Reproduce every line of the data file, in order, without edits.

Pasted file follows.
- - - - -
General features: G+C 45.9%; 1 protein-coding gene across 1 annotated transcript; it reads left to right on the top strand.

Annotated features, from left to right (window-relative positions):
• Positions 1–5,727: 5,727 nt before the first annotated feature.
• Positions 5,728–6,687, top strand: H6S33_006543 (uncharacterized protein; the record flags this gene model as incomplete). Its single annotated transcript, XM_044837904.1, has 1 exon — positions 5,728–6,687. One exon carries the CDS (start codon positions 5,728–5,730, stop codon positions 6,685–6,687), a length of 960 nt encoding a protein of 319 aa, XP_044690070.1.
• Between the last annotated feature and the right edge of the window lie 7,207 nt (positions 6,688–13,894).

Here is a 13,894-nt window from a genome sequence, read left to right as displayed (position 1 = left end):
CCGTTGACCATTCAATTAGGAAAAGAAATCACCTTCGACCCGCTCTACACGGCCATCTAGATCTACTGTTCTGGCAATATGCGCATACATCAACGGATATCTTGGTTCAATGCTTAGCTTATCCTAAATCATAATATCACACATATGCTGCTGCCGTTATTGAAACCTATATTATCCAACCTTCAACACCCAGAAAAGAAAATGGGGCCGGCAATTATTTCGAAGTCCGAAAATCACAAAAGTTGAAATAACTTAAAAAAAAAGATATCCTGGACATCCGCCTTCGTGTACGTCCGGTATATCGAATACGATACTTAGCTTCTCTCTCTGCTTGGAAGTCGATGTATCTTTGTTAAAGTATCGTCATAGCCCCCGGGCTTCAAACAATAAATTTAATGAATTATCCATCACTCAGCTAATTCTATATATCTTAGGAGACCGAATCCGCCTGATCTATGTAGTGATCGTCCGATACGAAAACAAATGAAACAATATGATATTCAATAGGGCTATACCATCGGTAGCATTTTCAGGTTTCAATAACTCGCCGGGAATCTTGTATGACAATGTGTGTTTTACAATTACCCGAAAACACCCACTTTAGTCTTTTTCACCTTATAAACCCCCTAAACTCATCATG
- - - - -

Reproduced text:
General features: G+C 45.9%; 1 protein-coding gene across 1 annotated transcript; it reads left to right on the top strand.

Annotated features, from left to right (window-relative positions):
• Positions 1–5,727: 5,727 nt before the first annotated feature.
• Positions 5,728–6,687, top strand: H6S33_006543 (uncharacterized protein; the record flags this gene model as incomplete). Its single annotated transcript, XM_044837904.1, has 1 exon — positions 5,728–6,687. One exon carries the CDS (start codon positions 5,728–5,730, stop codon positions 6,685–6,687), a length of 960 nt encoding a protein of 319 aa, XP_044690070.1.
• Between the last annotated feature and the right edge of the window lie 7,207 nt (positions 6,688–13,894).

Here is a 13,894-nt window from a genome sequence, read left to right as displayed (position 1 = left end):
CCGTTGACCATTCAATTAGGAAAAGAAATCACCTTCGACCCGCTCTACACGGCCATCTAGATCTACTGTTCTGGCAATATGCGCATACATCAACGGATATCTTGGTTCAATGCTTAGCTTATCCTAAATCATAATATCACACATATGCTGCTGCCGTTATTGAAACCTATATTATCCAACCTTCAACACCCAGAAAAGAAAATGGGGCCGGCAATTATTTCGAAGTCCGAAAATCACAAAAGTTGAAATAACTTAAAAAAAAAGATATCCTGGACATCCGCCTTCGTGTACGTCCGGTATATCGAATACGATACTTAGCTTCTCTCTCTGCTTGGAAGTCGATGTATCTTTGTTAAAGTATCGTCATAGCCCCCGGGCTTCAAACAATAAATTTAATGAATTATCCATCACTCAGCTAATTCTATATATCTTAGGAGACCGAATCCGCCTGATCTATGTAGTGATCGTCCGATACGAAAACAAATGAAACAATATGATATTCAATAGGGCTATACCATCGGTAGCATTTTCAGGTTTCAATAACTCGCCGGGAATCTTGTATGACAATGTGTGTTTTACAATTACCCGAAAACACCCACTTTAGTCTTTTTCACCTTATAAACCCCCTAAACTCATCATG